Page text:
For years the Angoon School has been plagued by failing test scores, but last year more students passed the state test than the year before.
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Still, test scores remain far below federal standards under the No Child Left Behind Act.
Angoon students made enough progress in reading, writing and math to reach what educators call "Safe Harbor" status.
Safe Harbor is granted when the number of students not meeting proficient testing levels goes down by 10 percent from one year to the next, said Eric Fry, spokesman for the state Department of Education and Early Development.
"It's an achievement," Fry said.
Vance Cortez-Rucker, Chatham School District superintendent, said he was reluctant to call the improvements a success.
"It's not sufficient," he said.
Cortez-Rucker explained that the established goal of testing is to reach a minimal standard of 71 percent.
"Where else is a C average good enough?" he said.
A large percentage of Angoon's students are still not proficient in English. In the school as a whole, 42 percent of the students in grades three through 10 tested proficient in reading and writing.
Most Native students arrive at school two years behind state standards, Cortez-Rucker said.
The school is 95 percent Alaska Native, according to state records.
Even with the Safe Harbor status in three categories, the school failed to meet federal standards.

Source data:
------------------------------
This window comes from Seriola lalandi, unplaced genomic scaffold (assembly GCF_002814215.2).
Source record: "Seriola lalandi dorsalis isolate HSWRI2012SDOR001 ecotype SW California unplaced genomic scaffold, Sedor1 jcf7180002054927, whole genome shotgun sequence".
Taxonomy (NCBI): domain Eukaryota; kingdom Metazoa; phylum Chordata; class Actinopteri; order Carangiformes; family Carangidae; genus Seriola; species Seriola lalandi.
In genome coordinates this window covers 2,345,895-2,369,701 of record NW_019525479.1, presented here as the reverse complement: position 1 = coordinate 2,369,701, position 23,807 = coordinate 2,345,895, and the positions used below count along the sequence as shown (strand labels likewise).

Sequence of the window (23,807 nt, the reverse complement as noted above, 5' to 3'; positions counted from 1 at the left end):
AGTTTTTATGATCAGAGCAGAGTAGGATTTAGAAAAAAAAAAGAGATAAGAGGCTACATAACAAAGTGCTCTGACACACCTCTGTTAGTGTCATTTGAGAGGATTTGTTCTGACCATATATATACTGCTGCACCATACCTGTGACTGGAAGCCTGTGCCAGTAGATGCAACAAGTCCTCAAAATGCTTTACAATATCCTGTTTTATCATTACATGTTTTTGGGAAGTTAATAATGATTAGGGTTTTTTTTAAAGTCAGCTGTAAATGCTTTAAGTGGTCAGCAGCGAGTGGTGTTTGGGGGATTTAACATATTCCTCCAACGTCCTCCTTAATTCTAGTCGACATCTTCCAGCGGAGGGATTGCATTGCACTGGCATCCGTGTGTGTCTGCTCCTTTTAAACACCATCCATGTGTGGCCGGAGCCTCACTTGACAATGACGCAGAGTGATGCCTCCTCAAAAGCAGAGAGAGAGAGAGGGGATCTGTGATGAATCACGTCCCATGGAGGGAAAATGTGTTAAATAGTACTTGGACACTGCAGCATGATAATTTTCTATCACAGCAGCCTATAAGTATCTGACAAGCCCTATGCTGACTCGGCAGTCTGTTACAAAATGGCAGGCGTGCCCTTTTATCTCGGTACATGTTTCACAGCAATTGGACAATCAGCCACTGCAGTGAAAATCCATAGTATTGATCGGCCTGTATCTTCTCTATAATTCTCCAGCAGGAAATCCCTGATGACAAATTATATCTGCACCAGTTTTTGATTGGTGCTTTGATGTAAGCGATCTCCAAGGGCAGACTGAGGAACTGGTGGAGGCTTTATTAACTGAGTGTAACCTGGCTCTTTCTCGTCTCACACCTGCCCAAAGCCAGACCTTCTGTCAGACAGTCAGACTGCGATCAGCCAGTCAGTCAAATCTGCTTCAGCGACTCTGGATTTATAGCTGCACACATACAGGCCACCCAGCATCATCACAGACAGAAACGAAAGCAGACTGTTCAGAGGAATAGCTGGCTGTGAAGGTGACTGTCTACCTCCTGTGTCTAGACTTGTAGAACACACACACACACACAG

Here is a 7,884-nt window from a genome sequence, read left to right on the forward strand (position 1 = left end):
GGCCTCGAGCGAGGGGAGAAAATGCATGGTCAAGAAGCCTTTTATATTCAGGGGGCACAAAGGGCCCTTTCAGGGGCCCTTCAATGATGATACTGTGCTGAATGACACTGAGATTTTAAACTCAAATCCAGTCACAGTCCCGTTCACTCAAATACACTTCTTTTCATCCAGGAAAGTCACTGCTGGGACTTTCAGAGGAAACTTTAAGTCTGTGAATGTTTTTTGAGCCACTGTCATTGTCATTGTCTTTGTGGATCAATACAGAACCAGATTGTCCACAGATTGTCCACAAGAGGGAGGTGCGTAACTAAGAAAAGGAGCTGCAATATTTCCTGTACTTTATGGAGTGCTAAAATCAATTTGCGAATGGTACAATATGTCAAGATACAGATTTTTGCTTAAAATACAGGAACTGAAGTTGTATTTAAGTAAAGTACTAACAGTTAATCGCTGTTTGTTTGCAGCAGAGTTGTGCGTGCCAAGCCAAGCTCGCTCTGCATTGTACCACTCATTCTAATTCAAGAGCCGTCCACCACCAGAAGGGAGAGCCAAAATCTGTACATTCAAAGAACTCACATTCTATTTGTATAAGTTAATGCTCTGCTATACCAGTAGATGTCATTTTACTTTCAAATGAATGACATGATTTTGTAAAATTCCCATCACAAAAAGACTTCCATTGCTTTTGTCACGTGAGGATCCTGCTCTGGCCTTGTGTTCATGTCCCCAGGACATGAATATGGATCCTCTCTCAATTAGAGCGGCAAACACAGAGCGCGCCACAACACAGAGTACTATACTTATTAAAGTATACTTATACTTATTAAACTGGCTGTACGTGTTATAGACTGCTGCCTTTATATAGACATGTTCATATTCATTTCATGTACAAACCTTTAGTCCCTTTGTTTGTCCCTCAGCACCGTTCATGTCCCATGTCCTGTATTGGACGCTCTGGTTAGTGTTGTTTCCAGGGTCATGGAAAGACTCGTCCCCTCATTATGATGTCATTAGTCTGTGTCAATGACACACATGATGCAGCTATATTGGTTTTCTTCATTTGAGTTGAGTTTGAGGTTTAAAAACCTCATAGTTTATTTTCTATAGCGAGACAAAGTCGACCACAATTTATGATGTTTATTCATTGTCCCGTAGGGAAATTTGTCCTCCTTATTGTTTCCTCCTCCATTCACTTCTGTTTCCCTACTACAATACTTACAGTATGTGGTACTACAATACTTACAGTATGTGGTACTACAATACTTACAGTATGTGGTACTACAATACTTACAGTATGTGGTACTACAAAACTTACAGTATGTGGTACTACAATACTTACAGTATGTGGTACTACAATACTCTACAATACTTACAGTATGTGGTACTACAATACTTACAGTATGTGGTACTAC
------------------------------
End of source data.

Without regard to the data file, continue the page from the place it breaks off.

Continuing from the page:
Other schools in the district, in Gustavus, Klukwan and Tenakee Springs, already meet the requirements, Cortez-Rucker said.
According to Cortez-Rucker, the Safe Harbor status resulted from a new "growth model" implemented by the state last April. He said the state picked a series of students and projected where they will score in the next three to four years.
"It increased the overall scores," Cortez-Rucker said.
Fry disagreed and said that the new growth model is a separate issue entirely, and that Angoon reached Safe Harbor by reducing the numbers of students failing the annual test.
To improve student performance, the school district introduced tutoring, summer school and a preliminary test given in September. Teachers get an idea where individual students stand in their ability with subject material they will face during spring testing.
"They know each student's weakness. Those are the areas they attack," he said.
Though the highest scores came in reading and writing, Cortez-Rucker said it was not fair to attribute student betterment to one teacher. All teachers worked with language arts.
"Science, history and math teachers all worked with it," he said. "It's important for everyone to work on reading writing and math."
Contact Greg Skinner at 523-2258 or email@example.com.
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